Chhau and Dak: Bengali Folk Dances (Part 1)
Folk dancing in Bangladesh has been handed down through countless generations, forming an important part of community gatherings. Some folk dances are closely associated with religious beliefs, while others may cross the borders of religion and have meaning on a social level, incorporating elements of daily activities such as planting, harvesting and fishing.
While folk dances are generally less formal than classical dances and allow for a certain amount of freedom of expression through improvised movement, the different dances each have unique and unmistakable characteristics. Folk dances can be performed by an individual, but group dancing is more common, with singing being a prominent feature.
Originating in West Bengal, Chhau dance is based on the Hindu epic of Ramayana and Mahabharata and is performed as a martial arts dance, complete with swords, sticks and shields. Wearing different masks and dresses to depict their various roles of gods, demons or animals, the dancers are generally all men whether playing a male or female role. The musicians form a circle, leaving a gap through which dancers will enter the arena. A prayer is offered to Ganesh, followed by a song to welcome the dancers and then the performance starts. Chhau is a war-like dance, and performers take the stance of warriors in an attack/defense situation, jumping, kneeling and rushing toward one another threateningly, all with intricate footwork, movements of the head, neck, upper torso, hands and legs. In days gone by, Chhau dances were associated with the occasion of Shiva Puja, at the end of Chaitra, or the beginning of Baishakh – the last and first months of the Bengali calendar respectively. Today, Chhau is not only reserved for bidding farewell to the old year and welcoming in the new, it is performed and enjoyed regardless of the season or occasion.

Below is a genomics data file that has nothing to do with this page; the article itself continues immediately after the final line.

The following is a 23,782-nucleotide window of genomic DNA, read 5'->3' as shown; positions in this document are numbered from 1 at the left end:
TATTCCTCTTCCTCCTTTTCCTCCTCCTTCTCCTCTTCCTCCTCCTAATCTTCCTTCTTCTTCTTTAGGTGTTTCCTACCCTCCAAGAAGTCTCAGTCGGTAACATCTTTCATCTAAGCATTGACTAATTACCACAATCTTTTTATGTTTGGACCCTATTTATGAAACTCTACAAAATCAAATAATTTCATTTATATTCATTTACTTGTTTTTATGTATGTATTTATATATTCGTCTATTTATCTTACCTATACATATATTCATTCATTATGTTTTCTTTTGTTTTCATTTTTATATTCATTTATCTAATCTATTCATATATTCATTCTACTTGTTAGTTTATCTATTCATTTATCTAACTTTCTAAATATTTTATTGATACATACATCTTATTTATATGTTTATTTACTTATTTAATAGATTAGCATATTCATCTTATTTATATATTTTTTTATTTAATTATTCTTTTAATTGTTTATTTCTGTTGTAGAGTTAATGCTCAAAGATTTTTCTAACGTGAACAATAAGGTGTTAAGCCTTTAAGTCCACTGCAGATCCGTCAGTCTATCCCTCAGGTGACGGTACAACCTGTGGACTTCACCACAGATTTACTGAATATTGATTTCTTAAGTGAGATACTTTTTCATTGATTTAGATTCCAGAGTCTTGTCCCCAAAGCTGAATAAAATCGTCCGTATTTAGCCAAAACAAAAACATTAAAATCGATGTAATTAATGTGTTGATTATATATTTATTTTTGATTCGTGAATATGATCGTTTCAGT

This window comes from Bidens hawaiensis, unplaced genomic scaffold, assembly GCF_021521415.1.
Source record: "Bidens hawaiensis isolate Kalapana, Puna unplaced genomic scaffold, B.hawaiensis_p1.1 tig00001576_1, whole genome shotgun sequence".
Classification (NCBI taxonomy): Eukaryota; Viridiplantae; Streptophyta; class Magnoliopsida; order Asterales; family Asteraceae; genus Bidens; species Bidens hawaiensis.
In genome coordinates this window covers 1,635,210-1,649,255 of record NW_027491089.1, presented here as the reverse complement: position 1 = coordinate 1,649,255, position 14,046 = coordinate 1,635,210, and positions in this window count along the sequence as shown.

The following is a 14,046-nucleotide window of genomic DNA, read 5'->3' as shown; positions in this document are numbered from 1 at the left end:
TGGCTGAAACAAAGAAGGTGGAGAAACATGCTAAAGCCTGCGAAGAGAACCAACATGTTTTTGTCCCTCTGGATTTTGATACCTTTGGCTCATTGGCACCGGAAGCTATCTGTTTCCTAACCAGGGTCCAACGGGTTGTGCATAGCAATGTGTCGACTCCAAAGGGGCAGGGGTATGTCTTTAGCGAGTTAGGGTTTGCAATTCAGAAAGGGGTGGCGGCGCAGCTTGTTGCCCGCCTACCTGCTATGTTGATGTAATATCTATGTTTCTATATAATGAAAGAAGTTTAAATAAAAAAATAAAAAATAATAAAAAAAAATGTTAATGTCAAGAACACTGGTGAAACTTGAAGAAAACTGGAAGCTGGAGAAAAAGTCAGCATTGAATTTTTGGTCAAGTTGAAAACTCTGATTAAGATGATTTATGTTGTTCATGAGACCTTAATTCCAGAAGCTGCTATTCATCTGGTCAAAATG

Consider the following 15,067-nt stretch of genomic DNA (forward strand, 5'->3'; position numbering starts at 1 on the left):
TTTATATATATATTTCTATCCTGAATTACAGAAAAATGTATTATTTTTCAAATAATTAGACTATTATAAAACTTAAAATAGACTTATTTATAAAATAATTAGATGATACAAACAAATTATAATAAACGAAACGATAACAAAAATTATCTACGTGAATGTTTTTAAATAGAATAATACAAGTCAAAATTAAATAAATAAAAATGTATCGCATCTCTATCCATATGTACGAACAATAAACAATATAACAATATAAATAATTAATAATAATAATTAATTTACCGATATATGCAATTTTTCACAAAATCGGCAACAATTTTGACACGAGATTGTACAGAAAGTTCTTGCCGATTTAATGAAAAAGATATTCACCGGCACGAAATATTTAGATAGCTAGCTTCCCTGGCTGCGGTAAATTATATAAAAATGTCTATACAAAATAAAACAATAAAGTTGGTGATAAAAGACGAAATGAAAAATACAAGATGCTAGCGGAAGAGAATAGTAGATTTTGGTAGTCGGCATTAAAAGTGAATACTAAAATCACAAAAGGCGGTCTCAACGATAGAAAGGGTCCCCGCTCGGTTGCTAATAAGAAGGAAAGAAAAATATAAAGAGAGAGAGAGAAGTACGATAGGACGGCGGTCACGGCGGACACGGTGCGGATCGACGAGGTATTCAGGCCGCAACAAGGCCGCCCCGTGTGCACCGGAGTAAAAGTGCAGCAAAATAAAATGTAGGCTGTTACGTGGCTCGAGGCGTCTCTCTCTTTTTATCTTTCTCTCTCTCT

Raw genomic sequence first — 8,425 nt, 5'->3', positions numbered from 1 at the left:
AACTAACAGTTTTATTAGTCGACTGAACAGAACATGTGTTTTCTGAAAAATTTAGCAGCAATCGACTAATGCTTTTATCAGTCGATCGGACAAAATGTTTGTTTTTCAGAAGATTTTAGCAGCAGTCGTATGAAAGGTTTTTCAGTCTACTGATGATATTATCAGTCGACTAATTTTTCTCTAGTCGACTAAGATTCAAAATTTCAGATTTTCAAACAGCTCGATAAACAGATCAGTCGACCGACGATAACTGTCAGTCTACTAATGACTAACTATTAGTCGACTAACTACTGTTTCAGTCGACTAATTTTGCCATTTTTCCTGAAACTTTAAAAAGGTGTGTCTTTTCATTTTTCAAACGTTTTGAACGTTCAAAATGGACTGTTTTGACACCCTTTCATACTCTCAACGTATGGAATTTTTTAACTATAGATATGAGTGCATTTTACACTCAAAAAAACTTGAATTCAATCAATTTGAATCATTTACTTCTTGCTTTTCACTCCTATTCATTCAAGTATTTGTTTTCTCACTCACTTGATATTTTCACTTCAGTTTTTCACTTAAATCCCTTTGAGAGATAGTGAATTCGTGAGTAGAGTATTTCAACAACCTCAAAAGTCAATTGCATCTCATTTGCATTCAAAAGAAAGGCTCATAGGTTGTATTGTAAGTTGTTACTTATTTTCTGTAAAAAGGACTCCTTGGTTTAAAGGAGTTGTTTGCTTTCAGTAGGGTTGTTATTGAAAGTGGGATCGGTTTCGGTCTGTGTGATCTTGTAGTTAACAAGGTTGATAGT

Another dance with a war-like theme is the Dak dance originating in the Manikganj District of the Dhaka Division of Bangladesh. The dance starts with the team leader calling out that the enemy has launched an attack and his fellow warriors must be ready for battle. At his call (dak), other dancers come running onto the stage and the battle begins, during which martial skills are exhibited to the beating of a drum, which may or may not be accompanied by other instruments.